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Prevalence and predictors of insomnia and sleep medication use in a large tri-service U.S. military sample Sleep Health 2021 Dec;7(6):675-682

Markwald RR, Carey FR, Kolaja CA, Jacobson IG, Cooper AD, Chinoy ED

Several deployment-related characteristics were significantly associated with the development of insomnia and/or newly-reported sleep medication use, and more than half of the sample with insomnia reported using sleep medication, indicating a high rate of medicating for insomnia. These findings may indicate an underlying systematic issue related to the inability to obtain adequate sleep in military personnel

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Cigarette smoking patterns among U.S. military service members before and after separation from the military PLoS One 2021 Oct 4;16(10):e0257539

Nieh C, Mancuso JD, Powell TM, Welsh MM, Gackstetter GD, Hooper TI.

Millennium Cohort Study data were used to examine smoking behavior at enrollment into the study and through their first follow-up survey, approximately 3 years later. Time remaining in service from baseline until separation or the first follow-up survey was the main exposure of interest. The baseline prevalence of smoking in the Cohort was higher among those who eventually separated (20.1%) than among those who remained on active service (17.4%), but the overall prevalence of current smokers significantly declined over the observation period. Factors significantly associated with greater likelihood of smoking at follow- up were baseline smoking, non-White Hispanic individuals, being non-married, enlisted rank, underweight or healthy BMI, active duty component, any alcohol consumption, experiencing two or more stressful life events, and screening positive for either PTSD or depression. Including smoking prevention and/or cessation programs in pre-separation counseling sessions and developing smoking screening and cessation programs targeting high-risk subgroups may reduce smoking among Service members and veterans.

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Longitudinal associations of military-related factors on self-reported sleep among U.S. service members Sleep 2021 Dec 10;44(12):zsab168

Cooper AD, Kolaja CA, Markwald RR, Jacobson IG, Chinoy ED

This study examined military factors in relation to the development and reoccurrence of short sleep duration (≤5 hours or 6 hours) and insomnia symptoms (i.e., trouble falling asleep or staying asleep in the past month)over a 3-15 year follow-up period. Military factors consistently associated with an increased risk for development and/or reoccurrence of short sleep duration and insomnia symptoms included active duty service, Army or Marine Corps service, combat deployment, and longer than average deployment lengths. Officers and noncombat deployers had decreased risk for either poor sleep characteristic. Length of service and separation from the military were complex factors; each lowered risk for ≤5 hours sleep but increased risk for insomnia symptoms. Findings suggest that efforts to improve sleep prioritization and implement interventions targeting at-risk military populations, behaviors, and other significant factors are warranted.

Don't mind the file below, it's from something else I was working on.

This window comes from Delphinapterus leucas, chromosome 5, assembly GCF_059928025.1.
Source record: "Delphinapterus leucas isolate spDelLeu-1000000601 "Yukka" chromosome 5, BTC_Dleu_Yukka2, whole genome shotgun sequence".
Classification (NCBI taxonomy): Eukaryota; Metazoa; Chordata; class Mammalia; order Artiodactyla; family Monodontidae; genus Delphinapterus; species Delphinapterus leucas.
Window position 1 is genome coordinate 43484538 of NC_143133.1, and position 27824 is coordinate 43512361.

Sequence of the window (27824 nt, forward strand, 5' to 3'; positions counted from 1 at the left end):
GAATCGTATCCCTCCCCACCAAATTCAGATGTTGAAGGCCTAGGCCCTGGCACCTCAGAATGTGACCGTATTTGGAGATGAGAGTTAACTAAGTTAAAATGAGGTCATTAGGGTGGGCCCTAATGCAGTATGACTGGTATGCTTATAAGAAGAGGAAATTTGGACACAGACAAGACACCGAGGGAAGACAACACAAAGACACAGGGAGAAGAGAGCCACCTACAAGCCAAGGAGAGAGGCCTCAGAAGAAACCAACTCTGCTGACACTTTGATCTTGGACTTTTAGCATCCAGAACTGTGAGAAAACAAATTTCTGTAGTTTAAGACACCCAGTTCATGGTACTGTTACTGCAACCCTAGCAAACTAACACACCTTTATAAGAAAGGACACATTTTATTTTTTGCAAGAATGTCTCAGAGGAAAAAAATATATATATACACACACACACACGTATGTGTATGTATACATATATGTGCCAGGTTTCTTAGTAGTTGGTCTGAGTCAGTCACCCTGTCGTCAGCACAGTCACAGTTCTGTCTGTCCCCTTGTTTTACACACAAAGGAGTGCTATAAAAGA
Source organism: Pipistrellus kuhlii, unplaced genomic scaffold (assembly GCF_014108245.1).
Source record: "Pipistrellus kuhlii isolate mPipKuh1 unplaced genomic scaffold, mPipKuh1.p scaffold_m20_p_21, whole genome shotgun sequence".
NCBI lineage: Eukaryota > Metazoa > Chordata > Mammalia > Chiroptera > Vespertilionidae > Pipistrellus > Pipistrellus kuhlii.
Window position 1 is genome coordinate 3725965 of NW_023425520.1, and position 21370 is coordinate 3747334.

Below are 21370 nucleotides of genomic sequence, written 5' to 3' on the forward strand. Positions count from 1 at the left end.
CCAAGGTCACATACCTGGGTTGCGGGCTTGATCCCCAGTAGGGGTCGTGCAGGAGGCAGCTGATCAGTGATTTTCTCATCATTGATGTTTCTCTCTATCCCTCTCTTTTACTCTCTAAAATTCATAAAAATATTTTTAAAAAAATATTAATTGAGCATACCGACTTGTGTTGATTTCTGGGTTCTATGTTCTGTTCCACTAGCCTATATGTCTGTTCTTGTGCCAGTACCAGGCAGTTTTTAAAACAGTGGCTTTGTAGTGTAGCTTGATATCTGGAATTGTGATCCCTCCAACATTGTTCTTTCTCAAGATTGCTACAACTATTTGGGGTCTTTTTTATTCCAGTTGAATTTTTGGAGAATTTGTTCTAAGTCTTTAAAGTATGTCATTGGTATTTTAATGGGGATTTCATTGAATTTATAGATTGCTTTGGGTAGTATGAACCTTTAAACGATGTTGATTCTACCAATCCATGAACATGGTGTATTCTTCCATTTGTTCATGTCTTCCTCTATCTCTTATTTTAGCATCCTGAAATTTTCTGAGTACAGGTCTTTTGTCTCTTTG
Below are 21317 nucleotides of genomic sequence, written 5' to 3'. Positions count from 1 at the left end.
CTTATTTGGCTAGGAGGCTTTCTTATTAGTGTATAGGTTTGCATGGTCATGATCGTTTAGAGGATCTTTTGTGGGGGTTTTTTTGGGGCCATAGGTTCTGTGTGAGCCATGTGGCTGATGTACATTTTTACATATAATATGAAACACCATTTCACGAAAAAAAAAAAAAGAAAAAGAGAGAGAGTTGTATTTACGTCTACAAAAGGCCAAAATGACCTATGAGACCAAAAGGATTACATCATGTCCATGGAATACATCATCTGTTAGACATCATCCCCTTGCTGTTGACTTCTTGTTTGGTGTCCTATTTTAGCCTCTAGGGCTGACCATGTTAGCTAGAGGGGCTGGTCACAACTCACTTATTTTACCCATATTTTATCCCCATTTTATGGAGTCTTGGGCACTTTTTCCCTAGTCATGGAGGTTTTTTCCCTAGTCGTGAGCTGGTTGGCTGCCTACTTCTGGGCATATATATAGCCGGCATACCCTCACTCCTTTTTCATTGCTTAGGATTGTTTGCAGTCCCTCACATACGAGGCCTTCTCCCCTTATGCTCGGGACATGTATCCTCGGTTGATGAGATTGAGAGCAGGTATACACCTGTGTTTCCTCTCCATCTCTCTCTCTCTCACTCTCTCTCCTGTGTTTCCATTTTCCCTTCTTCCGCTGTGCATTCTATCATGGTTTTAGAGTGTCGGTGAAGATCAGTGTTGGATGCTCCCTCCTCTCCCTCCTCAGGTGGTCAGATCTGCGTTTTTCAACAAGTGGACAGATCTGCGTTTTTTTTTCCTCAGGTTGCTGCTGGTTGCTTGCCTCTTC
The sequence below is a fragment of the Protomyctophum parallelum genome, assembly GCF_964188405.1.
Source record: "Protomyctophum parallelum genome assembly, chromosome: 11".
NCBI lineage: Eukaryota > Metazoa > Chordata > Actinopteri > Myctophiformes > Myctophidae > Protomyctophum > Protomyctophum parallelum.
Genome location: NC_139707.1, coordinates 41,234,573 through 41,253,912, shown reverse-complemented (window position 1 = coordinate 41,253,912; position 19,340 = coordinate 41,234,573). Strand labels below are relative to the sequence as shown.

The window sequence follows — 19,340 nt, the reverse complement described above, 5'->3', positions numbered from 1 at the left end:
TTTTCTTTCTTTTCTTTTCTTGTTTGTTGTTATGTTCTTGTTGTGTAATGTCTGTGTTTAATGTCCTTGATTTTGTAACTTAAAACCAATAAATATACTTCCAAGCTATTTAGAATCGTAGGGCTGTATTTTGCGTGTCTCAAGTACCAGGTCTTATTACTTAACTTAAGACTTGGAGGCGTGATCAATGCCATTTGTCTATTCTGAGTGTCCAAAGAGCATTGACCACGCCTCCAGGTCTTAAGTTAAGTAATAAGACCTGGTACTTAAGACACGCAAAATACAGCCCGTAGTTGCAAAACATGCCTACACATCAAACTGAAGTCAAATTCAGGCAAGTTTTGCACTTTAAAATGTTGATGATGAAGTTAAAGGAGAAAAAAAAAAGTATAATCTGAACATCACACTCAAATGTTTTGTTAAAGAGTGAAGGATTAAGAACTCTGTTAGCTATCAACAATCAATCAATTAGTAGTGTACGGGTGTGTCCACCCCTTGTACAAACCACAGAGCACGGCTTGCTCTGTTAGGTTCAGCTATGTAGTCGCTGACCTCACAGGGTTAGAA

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Combat Experience, New-Onset Mental Health Conditions, and Posttraumatic Growth in U.S. Service Members Psychiatry Fall 2021;84(3):276-290

Jacobson IG, Adler AB, Roenfeldt KA, Porter,B., LeardMann CA, Rull RP, Hoge CW

Research on posttraumatic growth (PTG) after traumatic experiences has raised questions on measurement, validity, and clinical utility. We longitudinally examined PTG among Millennium Cohort Study deployers (n=8,732), who screened negative for PTSD and depression at time 1, using a measure that improved upon previous psychometric issues. A strong inverse correlation was found between PTG scores at time 2 and new onset mental health problems (PTSD, depression), where lower growth scores correlated with worse mental health (i.e. higher PTSD or depression screening scores). Only 5% of participants who screened positive for a mental health problem at time 2 experienced positive growth. Results suggest that measurement of PTG is not independent from mental health problems following combat experiences and thus challenge the clinical utility of the PTG construct.

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Association of deployment with maintenance of healthy weight among active duty service members in the Millennium Cohort Study Obesity Science and Practice 2021; 1- 7. doi:10.1002/osp4.556

Carey FR, Jacobson IG, Roenfeldt KA, Rull RP

Understanding changes in weight in relation to deployment readiness can inform Department of Defense fitness policies. This study examined longitudinal associations between deployment and service branch-specific changes in body mass index (BMI) among active duty participants without obesity (BMI< 30kg/m2) at baseline (n=22,995). Service members, particularly Army and Marine Corps personnel, with longer deployments were less likely to maintain a healthy weight (BMI < 30) than those with shorter deployment lengths. Conversely, each additional deployment increased the likelihood of maintaining a healthy weight post-deployment for personnel in the Army, Marine Corps, and within the pooled population. These results indicate that multiple deployments may support healthy weight maintenance and longer deployments may adversely impact weight maintenance. Fitness policies designed to optimize service member readiness should consider modifiable behaviors related to weight gain among those who are deployed for long periods of time.